We all know the United States and the Soviet Union emerged from World War II and engaged in a space race that captured imaginations across the world. But they weren’t the only countries with eyes for the stars. China, of course, had cosmic aspirations and produced a fair amount of propaganda for their space program. But did you know that Zambia also had a (kind of) space program?
The unusual story starts shortly after Zambia’s independence in 1964, when an elementary science teacher by the name of Edward Makuka Nkoloso founded the National Academy of Science, Space Research and Philosophy. It was Zambia’s “first (and completely unofficial) space academy” and Nkoloso claimed that it would trounce both the Americans and the Soviets by putting someone on the moon by 1965. Unfortunately, the Academy’s methods and technology couldn’t really live up to the dream – temporary weightlessness was “simulated” by rope-swings and Nkoloso claimed to be getting his astronauts ready for space travel by rolling them down a hill in a 40-gallon oil drum “space-capsule”.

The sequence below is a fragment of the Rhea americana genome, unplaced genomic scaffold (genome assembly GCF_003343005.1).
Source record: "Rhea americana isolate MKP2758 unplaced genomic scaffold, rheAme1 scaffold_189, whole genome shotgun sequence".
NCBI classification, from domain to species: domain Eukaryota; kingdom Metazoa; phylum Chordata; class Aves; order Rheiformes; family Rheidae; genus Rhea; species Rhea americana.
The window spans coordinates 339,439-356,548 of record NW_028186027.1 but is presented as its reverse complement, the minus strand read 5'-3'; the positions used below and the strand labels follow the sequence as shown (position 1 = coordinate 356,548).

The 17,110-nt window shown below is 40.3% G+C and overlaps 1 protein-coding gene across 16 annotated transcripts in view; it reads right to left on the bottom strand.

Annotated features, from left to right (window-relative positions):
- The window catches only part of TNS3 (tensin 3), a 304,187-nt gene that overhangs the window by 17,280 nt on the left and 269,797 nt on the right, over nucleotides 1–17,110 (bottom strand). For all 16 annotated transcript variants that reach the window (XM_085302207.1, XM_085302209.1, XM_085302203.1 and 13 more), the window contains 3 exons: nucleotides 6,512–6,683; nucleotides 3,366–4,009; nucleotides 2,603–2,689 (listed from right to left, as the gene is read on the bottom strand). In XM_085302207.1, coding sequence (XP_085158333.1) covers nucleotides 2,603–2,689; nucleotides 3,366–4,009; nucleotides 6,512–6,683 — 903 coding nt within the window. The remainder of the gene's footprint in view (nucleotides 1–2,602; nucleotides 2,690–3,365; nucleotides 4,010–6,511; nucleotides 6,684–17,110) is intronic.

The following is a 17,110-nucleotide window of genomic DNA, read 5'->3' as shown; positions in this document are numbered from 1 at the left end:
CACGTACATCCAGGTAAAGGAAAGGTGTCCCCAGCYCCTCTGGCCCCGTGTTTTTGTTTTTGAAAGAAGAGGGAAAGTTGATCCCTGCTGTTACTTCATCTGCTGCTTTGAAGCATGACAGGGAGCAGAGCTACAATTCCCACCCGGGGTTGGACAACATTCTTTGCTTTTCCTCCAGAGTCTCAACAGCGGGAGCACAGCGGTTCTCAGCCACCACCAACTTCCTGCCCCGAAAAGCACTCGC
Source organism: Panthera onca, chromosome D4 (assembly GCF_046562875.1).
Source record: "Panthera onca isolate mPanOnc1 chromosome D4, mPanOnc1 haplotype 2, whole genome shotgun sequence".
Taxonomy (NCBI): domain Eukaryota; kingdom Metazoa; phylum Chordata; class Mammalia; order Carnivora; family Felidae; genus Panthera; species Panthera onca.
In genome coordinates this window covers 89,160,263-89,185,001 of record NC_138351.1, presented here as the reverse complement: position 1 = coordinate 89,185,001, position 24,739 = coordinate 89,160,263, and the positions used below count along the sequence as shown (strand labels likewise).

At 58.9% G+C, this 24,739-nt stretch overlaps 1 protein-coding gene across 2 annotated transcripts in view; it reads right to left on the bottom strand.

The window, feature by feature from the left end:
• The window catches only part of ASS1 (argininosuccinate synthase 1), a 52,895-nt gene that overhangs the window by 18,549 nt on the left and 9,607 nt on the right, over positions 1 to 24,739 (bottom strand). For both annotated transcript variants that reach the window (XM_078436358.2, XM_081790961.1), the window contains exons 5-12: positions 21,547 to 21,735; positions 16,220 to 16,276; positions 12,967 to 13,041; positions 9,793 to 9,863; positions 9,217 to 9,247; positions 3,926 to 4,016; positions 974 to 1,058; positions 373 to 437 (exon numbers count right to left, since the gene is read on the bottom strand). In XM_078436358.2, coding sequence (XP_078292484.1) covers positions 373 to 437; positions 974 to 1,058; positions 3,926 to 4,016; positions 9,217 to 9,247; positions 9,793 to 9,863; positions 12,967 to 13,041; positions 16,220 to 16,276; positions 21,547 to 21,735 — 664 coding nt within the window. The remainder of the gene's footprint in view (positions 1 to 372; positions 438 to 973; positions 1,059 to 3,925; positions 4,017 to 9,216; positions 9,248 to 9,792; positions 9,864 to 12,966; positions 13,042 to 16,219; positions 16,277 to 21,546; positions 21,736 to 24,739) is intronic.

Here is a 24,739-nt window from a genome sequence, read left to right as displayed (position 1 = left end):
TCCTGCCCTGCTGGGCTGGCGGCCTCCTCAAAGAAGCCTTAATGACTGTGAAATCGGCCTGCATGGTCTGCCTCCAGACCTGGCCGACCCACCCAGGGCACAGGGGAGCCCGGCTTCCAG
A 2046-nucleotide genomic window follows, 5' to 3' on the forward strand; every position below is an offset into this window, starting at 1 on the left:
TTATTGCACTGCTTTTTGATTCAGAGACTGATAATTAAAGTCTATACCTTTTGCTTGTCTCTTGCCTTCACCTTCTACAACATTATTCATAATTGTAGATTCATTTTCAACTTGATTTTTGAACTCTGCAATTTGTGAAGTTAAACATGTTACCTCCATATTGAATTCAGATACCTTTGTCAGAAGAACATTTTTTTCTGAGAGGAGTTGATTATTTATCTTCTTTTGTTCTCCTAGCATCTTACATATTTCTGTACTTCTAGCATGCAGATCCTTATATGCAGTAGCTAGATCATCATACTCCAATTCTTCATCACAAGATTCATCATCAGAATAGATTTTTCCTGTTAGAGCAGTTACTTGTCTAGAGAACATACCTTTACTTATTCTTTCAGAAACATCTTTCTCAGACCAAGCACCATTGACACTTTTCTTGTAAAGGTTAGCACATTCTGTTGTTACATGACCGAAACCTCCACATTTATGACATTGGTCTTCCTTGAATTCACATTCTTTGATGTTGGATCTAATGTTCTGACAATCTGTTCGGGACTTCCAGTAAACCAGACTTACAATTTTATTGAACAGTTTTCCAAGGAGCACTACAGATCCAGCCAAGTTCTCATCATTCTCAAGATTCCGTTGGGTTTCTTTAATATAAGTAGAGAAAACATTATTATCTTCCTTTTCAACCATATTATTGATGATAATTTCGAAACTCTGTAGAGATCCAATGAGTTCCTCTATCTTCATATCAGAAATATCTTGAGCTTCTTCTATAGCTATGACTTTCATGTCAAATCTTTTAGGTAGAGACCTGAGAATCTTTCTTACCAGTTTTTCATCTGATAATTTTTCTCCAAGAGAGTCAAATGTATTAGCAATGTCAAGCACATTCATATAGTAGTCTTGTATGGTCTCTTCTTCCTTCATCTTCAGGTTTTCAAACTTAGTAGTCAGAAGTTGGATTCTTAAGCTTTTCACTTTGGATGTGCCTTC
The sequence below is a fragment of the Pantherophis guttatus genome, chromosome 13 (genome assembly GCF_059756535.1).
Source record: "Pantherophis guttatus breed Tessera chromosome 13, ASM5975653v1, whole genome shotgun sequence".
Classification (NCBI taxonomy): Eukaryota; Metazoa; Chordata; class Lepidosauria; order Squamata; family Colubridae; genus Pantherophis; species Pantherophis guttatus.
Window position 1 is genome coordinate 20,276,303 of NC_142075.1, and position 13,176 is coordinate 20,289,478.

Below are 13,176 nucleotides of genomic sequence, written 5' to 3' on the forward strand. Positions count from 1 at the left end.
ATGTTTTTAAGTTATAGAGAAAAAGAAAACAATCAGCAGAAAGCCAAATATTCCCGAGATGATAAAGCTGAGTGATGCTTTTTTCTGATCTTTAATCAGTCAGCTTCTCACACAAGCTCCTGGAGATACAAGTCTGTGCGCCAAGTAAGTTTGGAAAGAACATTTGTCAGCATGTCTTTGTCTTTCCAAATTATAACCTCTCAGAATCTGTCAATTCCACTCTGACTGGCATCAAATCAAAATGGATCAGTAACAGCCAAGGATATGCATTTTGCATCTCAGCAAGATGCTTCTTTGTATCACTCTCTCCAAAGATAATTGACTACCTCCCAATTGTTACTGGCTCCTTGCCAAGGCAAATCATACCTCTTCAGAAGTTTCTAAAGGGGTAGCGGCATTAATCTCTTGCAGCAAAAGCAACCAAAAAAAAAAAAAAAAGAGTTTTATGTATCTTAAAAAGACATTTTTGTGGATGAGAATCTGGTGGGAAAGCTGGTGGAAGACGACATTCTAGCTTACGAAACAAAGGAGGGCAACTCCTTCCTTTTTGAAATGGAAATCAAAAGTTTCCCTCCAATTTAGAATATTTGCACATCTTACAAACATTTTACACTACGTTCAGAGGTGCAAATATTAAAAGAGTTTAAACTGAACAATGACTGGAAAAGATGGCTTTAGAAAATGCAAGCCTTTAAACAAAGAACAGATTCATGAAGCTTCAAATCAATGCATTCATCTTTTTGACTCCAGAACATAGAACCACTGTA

The National Academy of Science, Space Research and Philosophy died what the Zambian government referred to as a “natural death” after the United Nations turned down Nkoloso’s request for $7 million in funding. It may seem a silly story if taken at face value, but photographer Cristina De Middel took inspiration from it. Her series Afronauts aims to re-imagine Zambia’s failed program in a way that highlights its seeming incongruity as well as the beautiful enormity of the dreams behind it.
In De Middel’s words, it’s an attempt to document “an impossible dream that only lives in the pictures” and force viewers to re-evaluate why they might initially find Nkoloso’s story so funny:
“The images are beautiful and the story is pleasant at a first level, but it is built on the fact that nobody believes that Africa will ever reach the moon. It hides a very subtle critique to our position towards the whole continent and our prejudices. It’s just like saying strong words with a beautiful smile.”
See more photos from Afronaut at Wired.